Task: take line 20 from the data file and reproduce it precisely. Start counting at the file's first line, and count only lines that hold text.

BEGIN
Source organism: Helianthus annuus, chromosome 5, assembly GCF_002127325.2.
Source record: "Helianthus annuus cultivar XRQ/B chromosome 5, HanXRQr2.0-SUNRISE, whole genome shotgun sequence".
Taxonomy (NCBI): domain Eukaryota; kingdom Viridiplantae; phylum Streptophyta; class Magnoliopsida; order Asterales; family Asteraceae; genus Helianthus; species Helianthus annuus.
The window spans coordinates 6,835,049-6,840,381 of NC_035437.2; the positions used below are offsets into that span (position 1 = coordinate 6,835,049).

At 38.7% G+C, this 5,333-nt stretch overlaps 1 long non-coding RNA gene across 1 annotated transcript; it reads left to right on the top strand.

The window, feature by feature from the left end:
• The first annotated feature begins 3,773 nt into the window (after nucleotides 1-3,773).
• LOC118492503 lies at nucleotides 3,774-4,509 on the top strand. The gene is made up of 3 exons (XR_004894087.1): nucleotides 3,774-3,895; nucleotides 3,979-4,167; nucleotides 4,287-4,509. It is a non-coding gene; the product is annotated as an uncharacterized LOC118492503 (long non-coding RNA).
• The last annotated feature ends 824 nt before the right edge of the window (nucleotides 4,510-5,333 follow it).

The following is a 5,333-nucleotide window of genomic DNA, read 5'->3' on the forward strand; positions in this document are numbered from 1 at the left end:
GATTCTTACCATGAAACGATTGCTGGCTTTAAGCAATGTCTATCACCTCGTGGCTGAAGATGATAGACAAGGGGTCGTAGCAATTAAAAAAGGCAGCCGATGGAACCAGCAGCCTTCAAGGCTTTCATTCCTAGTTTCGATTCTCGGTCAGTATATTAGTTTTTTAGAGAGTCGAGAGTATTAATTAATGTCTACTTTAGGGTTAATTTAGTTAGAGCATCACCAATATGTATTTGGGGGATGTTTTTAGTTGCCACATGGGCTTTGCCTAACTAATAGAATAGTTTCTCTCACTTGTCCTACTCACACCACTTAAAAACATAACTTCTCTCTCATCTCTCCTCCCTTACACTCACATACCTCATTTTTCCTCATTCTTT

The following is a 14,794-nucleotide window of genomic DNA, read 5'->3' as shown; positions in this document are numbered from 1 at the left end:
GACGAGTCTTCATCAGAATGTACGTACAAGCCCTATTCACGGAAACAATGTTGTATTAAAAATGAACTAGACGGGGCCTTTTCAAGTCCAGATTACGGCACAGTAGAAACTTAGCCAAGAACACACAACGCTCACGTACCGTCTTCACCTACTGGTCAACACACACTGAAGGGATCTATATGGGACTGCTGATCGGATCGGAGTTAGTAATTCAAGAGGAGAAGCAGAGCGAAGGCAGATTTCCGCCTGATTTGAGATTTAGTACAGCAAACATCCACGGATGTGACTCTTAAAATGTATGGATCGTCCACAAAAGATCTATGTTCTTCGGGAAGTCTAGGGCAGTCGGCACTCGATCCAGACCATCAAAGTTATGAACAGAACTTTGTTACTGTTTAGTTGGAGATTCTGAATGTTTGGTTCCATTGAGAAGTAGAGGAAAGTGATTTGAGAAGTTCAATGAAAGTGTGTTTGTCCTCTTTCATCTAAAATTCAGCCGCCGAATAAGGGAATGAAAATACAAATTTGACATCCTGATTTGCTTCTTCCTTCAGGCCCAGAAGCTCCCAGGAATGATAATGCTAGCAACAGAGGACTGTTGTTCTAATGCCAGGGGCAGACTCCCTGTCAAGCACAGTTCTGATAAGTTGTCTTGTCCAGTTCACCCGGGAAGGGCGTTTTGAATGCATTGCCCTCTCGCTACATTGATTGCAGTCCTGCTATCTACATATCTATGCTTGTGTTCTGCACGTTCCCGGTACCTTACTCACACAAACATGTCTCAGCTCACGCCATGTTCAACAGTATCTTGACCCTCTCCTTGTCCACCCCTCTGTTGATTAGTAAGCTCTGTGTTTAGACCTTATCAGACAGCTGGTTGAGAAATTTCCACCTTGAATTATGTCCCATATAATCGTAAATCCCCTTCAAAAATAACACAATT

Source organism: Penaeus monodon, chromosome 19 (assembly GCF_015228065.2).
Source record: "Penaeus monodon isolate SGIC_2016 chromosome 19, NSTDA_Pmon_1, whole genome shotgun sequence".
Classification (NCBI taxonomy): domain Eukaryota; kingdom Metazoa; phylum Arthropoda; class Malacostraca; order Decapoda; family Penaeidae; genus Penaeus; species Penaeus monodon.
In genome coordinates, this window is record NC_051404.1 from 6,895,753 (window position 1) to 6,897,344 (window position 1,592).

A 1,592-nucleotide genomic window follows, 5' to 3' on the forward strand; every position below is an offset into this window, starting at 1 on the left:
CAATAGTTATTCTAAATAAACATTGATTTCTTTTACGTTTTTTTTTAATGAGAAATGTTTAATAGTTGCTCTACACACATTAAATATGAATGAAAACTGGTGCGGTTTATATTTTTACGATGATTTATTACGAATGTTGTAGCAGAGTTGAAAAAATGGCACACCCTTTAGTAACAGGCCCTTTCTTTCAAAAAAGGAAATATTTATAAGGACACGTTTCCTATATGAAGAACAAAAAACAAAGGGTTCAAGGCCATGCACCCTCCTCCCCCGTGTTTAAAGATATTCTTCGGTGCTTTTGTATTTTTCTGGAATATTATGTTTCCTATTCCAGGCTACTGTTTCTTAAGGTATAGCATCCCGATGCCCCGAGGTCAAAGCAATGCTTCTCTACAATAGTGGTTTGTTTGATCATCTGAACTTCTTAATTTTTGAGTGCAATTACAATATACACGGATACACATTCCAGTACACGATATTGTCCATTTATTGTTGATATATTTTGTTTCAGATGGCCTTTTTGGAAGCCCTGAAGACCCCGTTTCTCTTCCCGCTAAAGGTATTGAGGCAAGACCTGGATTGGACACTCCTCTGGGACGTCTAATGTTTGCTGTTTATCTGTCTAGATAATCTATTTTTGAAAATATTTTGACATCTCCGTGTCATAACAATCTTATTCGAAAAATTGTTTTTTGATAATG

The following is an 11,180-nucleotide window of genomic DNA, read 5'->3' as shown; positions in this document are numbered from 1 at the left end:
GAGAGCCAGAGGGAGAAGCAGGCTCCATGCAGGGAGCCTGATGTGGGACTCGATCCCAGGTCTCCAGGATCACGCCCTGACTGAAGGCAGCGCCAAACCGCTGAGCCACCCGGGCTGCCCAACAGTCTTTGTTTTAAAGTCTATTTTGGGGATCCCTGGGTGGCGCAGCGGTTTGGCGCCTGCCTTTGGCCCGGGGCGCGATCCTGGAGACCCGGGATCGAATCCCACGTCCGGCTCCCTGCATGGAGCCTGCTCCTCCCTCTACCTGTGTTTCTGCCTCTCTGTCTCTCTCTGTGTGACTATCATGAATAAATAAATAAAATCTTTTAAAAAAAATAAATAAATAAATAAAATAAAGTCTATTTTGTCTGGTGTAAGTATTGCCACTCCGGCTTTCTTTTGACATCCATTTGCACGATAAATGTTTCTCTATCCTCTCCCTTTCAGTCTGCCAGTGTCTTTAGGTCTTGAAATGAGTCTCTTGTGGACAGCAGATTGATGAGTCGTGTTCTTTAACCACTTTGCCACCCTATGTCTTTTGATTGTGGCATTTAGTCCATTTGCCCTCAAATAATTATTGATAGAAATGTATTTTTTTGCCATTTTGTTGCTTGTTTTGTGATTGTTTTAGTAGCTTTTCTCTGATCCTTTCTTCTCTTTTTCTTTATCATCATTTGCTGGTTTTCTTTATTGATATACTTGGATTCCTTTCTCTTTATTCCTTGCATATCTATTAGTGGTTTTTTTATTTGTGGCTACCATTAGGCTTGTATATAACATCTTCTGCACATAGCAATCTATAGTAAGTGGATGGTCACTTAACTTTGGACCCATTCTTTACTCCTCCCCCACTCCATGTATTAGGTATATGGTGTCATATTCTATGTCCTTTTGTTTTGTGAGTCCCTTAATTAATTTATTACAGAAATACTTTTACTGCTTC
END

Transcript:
The following is an 11,180-nucleotide window of genomic DNA, read 5'->3' as shown; positions in this document are numbered from 1 at the left end: